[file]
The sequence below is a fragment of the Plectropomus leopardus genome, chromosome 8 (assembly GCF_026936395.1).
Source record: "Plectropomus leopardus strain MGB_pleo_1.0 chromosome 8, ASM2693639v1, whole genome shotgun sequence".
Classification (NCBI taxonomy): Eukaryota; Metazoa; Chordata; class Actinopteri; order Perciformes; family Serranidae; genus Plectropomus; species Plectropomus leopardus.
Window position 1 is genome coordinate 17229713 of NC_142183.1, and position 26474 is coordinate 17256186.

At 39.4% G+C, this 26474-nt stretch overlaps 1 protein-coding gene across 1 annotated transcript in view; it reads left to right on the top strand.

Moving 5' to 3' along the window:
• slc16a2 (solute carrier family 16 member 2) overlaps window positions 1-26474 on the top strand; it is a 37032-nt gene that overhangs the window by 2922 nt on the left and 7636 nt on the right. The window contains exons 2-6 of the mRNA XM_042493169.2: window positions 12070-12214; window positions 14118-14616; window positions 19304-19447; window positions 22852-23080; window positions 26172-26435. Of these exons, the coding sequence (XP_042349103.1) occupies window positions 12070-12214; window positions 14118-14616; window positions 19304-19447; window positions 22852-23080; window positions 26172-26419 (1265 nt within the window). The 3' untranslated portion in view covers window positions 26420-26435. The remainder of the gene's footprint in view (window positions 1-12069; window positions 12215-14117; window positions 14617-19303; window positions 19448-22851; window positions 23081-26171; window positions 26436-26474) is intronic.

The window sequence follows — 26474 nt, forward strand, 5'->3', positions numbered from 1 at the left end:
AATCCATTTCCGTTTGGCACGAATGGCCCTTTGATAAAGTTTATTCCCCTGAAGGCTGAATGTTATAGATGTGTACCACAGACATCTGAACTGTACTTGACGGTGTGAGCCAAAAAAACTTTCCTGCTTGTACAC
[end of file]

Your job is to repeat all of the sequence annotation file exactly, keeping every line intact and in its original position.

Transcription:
The sequence below is a fragment of the Plectropomus leopardus genome, chromosome 8 (assembly GCF_026936395.1).
Source record: "Plectropomus leopardus strain MGB_pleo_1.0 chromosome 8, ASM2693639v1, whole genome shotgun sequence".
Classification (NCBI taxonomy): Eukaryota; Metazoa; Chordata; class Actinopteri; order Perciformes; family Serranidae; genus Plectropomus; species Plectropomus leopardus.
Window position 1 is genome coordinate 17229713 of NC_142183.1, and position 26474 is coordinate 17256186.

At 39.4% G+C, this 26474-nt stretch overlaps 1 protein-coding gene across 1 annotated transcript in view; it reads left to right on the top strand.

Moving 5' to 3' along the window:
• slc16a2 (solute carrier family 16 member 2) overlaps window positions 1-26474 on the top strand; it is a 37032-nt gene that overhangs the window by 2922 nt on the left and 7636 nt on the right. The window contains exons 2-6 of the mRNA XM_042493169.2: window positions 12070-12214; window positions 14118-14616; window positions 19304-19447; window positions 22852-23080; window positions 26172-26435. Of these exons, the coding sequence (XP_042349103.1) occupies window positions 12070-12214; window positions 14118-14616; window positions 19304-19447; window positions 22852-23080; window positions 26172-26419 (1265 nt within the window). The 3' untranslated portion in view covers window positions 26420-26435. The remainder of the gene's footprint in view (window positions 1-12069; window positions 12215-14117; window positions 14617-19303; window positions 19448-22851; window positions 23081-26171; window positions 26436-26474) is intronic.

The window sequence follows — 26474 nt, forward strand, 5'->3', positions numbered from 1 at the left end:
AATCCATTTCCGTTTGGCACGAATGGCCCTTTGATAAAGTTTATTCCCCTGAAGGCTGAATGTTATAGATGTGTACCACAGACATCTGAACTGTACTTGACGGTGTGAGCCAAAAAAACTTTCCTGCTTGTACAC